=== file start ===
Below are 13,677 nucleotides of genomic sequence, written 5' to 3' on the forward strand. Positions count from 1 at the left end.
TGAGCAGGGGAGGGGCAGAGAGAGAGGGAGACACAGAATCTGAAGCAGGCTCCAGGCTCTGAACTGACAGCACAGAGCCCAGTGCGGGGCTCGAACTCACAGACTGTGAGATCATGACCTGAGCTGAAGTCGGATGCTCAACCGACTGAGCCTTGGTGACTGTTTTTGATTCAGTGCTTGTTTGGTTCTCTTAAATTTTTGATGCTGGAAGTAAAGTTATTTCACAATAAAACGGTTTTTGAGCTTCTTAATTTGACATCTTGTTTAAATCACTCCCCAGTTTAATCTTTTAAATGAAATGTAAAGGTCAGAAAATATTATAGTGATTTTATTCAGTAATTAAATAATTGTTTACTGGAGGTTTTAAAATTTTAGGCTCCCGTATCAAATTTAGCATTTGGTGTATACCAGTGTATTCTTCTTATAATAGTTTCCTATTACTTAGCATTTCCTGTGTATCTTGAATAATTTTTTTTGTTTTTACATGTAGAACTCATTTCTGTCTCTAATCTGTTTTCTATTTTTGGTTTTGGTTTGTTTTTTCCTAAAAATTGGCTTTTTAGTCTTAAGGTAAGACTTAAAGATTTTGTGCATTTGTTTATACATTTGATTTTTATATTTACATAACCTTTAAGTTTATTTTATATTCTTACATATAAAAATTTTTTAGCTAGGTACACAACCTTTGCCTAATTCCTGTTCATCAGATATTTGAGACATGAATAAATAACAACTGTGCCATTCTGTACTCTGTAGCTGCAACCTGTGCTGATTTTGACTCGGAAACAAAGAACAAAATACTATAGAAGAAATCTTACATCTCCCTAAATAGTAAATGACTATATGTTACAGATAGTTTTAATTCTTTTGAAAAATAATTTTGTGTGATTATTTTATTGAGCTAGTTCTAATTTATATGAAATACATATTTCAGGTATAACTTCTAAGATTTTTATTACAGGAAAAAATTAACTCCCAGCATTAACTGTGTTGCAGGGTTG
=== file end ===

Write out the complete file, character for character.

Below are 13,677 nucleotides of genomic sequence, written 5' to 3' on the forward strand. Positions count from 1 at the left end.
TGAGCAGGGGAGGGGCAGAGAGAGAGGGAGACACAGAATCTGAAGCAGGCTCCAGGCTCTGAACTGACAGCACAGAGCCCAGTGCGGGGCTCGAACTCACAGACTGTGAGATCATGACCTGAGCTGAAGTCGGATGCTCAACCGACTGAGCCTTGGTGACTGTTTTTGATTCAGTGCTTGTTTGGTTCTCTTAAATTTTTGATGCTGGAAGTAAAGTTATTTCACAATAAAACGGTTTTTGAGCTTCTTAATTTGACATCTTGTTTAAATCACTCCCCAGTTTAATCTTTTAAATGAAATGTAAAGGTCAGAAAATATTATAGTGATTTTATTCAGTAATTAAATAATTGTTTACTGGAGGTTTTAAAATTTTAGGCTCCCGTATCAAATTTAGCATTTGGTGTATACCAGTGTATTCTTCTTATAATAGTTTCCTATTACTTAGCATTTCCTGTGTATCTTGAATAATTTTTTTTGTTTTTACATGTAGAACTCATTTCTGTCTCTAATCTGTTTTCTATTTTTGGTTTTGGTTTGTTTTTTCCTAAAAATTGGCTTTTTAGTCTTAAGGTAAGACTTAAAGATTTTGTGCATTTGTTTATACATTTGATTTTTATATTTACATAACCTTTAAGTTTATTTTATATTCTTACATATAAAAATTTTTTAGCTAGGTACACAACCTTTGCCTAATTCCTGTTCATCAGATATTTGAGACATGAATAAATAACAACTGTGCCATTCTGTACTCTGTAGCTGCAACCTGTGCTGATTTTGACTCGGAAACAAAGAACAAAATACTATAGAAGAAATCTTACATCTCCCTAAATAGTAAATGACTATATGTTACAGATAGTTTTAATTCTTTTGAAAAATAATTTTGTGTGATTATTTTATTGAGCTAGTTCTAATTTATATGAAATACATATTTCAGGTATAACTTCTAAGATTTTTATTACAGGAAAAAATTAACTCCCAGCATTAACTGTGTTGCAGGGTTG